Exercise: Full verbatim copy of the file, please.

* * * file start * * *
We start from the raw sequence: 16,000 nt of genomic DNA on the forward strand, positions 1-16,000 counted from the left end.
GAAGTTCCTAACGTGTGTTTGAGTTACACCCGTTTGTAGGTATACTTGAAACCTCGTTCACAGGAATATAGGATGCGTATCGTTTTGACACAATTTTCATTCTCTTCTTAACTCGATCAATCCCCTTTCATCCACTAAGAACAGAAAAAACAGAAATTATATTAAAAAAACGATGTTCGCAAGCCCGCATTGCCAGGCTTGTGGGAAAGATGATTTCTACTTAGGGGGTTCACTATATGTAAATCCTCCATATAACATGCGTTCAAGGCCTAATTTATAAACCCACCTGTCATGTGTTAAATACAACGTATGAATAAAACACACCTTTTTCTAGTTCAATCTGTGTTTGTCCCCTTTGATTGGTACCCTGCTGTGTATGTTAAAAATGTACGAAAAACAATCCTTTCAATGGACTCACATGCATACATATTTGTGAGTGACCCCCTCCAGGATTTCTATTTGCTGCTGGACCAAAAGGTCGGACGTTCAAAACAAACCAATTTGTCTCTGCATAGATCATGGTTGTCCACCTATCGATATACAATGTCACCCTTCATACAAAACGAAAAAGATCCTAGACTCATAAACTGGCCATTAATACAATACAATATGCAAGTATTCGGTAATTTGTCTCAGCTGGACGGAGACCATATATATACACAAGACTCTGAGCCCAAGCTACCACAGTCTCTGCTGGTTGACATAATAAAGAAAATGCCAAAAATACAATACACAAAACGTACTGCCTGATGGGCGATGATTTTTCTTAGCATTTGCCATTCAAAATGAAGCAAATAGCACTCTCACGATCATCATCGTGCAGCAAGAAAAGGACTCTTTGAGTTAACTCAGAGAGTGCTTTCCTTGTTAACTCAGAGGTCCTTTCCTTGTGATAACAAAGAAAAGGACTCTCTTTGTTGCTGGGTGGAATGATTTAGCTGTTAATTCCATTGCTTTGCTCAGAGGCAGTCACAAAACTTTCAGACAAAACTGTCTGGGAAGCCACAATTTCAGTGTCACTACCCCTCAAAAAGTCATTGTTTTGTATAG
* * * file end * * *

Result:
We start from the raw sequence: 16,000 nt of genomic DNA on the forward strand, positions 1-16,000 counted from the left end.
GAAGTTCCTAACGTGTGTTTGAGTTACACCCGTTTGTAGGTATACTTGAAACCTCGTTCACAGGAATATAGGATGCGTATCGTTTTGACACAATTTTCATTCTCTTCTTAACTCGATCAATCCCCTTTCATCCACTAAGAACAGAAAAAACAGAAATTATATTAAAAAAACGATGTTCGCAAGCCCGCATTGCCAGGCTTGTGGGAAAGATGATTTCTACTTAGGGGGTTCACTATATGTAAATCCTCCATATAACATGCGTTCAAGGCCTAATTTATAAACCCACCTGTCATGTGTTAAATACAACGTATGAATAAAACACACCTTTTTCTAGTTCAATCTGTGTTTGTCCCCTTTGATTGGTACCCTGCTGTGTATGTTAAAAATGTACGAAAAACAATCCTTTCAATGGACTCACATGCATACATATTTGTGAGTGACCCCCTCCAGGATTTCTATTTGCTGCTGGACCAAAAGGTCGGACGTTCAAAACAAACCAATTTGTCTCTGCATAGATCATGGTTGTCCACCTATCGATATACAATGTCACCCTTCATACAAAACGAAAAAGATCCTAGACTCATAAACTGGCCATTAATACAATACAATATGCAAGTATTCGGTAATTTGTCTCAGCTGGACGGAGACCATATATATACACAAGACTCTGAGCCCAAGCTACCACAGTCTCTGCTGGTTGACATAATAAAGAAAATGCCAAAAATACAATACACAAAACGTACTGCCTGATGGGCGATGATTTTTCTTAGCATTTGCCATTCAAAATGAAGCAAATAGCACTCTCACGATCATCATCGTGCAGCAAGAAAAGGACTCTTTGAGTTAACTCAGAGAGTGCTTTCCTTGTTAACTCAGAGGTCCTTTCCTTGTGATAACAAAGAAAAGGACTCTCTTTGTTGCTGGGTGGAATGATTTAGCTGTTAATTCCATTGCTTTGCTCAGAGGCAGTCACAAAACTTTCAGACAAAACTGTCTGGGAAGCCACAATTTCAGTGTCACTACCCCTCAAAAAGTCATTGTTTTGTATAG